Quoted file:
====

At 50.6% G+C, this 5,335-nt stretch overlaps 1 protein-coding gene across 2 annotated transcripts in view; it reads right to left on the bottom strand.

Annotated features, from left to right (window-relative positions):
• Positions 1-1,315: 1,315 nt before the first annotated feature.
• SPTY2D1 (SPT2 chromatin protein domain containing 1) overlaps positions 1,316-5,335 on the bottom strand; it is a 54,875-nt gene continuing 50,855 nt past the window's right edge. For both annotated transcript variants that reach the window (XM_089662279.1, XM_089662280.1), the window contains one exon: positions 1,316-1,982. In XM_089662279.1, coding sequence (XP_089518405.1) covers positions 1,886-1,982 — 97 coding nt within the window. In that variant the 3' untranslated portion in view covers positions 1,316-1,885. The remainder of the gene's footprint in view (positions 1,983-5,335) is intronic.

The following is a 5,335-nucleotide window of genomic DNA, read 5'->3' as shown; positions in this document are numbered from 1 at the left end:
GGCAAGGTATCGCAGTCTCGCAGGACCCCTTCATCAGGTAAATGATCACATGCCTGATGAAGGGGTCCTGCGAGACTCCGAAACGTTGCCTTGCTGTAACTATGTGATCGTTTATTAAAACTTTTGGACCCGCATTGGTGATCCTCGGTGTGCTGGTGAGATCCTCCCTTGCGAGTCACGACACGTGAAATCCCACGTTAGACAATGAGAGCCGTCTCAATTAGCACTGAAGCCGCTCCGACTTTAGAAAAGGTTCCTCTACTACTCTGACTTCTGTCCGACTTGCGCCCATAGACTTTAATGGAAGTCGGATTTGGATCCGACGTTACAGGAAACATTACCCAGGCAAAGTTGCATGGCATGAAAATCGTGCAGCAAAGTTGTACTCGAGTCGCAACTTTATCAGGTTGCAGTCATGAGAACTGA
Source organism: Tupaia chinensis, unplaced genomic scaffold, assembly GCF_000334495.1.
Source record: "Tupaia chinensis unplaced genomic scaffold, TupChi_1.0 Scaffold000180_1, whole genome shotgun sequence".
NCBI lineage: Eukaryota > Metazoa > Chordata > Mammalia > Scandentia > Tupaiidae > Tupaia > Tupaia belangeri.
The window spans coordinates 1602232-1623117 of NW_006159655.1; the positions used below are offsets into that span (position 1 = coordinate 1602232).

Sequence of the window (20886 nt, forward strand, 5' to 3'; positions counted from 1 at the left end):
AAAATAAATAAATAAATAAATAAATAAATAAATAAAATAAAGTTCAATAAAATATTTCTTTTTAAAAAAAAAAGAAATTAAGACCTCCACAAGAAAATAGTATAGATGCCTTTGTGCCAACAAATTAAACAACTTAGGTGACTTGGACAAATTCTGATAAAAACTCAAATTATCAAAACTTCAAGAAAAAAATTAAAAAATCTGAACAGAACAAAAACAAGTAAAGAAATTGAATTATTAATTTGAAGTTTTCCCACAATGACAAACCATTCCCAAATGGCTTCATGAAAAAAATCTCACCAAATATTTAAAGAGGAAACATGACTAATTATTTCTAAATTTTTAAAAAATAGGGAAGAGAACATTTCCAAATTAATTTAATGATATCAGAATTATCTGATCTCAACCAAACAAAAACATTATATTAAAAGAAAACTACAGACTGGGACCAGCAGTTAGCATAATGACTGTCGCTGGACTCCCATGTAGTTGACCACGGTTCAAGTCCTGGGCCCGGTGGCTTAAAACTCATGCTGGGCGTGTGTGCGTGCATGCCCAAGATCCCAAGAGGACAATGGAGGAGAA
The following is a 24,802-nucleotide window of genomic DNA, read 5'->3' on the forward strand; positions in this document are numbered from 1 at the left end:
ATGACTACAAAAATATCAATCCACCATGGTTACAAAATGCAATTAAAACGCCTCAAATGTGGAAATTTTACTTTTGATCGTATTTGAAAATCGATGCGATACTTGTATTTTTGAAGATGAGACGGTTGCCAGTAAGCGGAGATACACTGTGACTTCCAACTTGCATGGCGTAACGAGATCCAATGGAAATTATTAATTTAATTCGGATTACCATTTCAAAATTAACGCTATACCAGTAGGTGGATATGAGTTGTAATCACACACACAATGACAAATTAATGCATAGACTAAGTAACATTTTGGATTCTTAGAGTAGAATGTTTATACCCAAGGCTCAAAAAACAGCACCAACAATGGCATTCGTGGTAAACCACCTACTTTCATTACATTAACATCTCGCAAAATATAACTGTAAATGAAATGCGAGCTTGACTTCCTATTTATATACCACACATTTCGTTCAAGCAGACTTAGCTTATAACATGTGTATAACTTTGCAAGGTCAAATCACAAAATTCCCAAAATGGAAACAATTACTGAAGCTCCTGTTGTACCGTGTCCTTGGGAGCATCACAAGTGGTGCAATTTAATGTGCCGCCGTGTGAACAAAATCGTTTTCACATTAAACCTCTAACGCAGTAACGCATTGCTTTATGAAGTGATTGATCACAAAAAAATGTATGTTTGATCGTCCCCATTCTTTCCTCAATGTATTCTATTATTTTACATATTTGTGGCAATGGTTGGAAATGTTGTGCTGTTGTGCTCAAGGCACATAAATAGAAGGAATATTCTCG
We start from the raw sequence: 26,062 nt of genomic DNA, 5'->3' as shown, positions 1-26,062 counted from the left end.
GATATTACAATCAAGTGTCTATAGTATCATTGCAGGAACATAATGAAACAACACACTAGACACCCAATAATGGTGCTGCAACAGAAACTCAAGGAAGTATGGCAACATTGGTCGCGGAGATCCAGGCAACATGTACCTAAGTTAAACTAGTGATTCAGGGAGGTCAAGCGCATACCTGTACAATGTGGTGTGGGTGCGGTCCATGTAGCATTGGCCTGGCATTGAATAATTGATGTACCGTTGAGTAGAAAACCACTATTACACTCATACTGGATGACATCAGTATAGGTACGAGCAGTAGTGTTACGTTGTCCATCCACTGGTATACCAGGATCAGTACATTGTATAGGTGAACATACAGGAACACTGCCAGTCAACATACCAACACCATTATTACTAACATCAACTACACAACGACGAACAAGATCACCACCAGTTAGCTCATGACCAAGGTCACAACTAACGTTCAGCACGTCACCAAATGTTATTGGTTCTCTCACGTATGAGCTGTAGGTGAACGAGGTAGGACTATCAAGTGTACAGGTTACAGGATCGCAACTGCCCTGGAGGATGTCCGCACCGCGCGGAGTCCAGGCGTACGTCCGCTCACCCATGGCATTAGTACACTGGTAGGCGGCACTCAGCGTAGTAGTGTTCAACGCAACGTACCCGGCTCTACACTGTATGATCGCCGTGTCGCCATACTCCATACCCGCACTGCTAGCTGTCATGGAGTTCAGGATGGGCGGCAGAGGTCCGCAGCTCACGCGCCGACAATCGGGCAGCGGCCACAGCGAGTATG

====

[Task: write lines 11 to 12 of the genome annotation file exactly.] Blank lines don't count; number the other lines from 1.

Sequence of the window (20886 nt, forward strand, 5' to 3'; positions counted from 1 at the left end):
AAAATAAATAAATAAATAAATAAATAAATAAATAAAATAAAGTTCAATAAAATATTTCTTTTTAAAAAAAAAAGAAATTAAGACCTCCACAAGAAAATAGTATAGATGCCTTTGTGCCAACAAATTAAACAACTTAGGTGACTTGGACAAATTCTGATAAAAACTCAAATTATCAAAACTTCAAGAAAAAAATTAAAAAATCTGAACAGAACAAAAACAAGTAAAGAAATTGAATTATTAATTTGAAGTTTTCCCACAATGACAAACCATTCCCAAATGGCTTCATGAAAAAAATCTCACCAAATATTTAAAGAGGAAACATGACTAATTATTTCTAAATTTTTAAAAAATAGGGAAGAGAACATTTCCAAATTAATTTAATGATATCAGAATTATCTGATCTCAACCAAACAAAAACATTATATTAAAAGAAAACTACAGACTGGGACCAGCAGTTAGCATAATGACTGTCGCTGGACTCCCATGTAGTTGACCACGGTTCAAGTCCTGGGCCCGGTGGCTTAAAACTCATGCTGGGCGTGTGTGCGTGCATGCCCAAGATCCCAAGAGGACAATGGAGGAGAA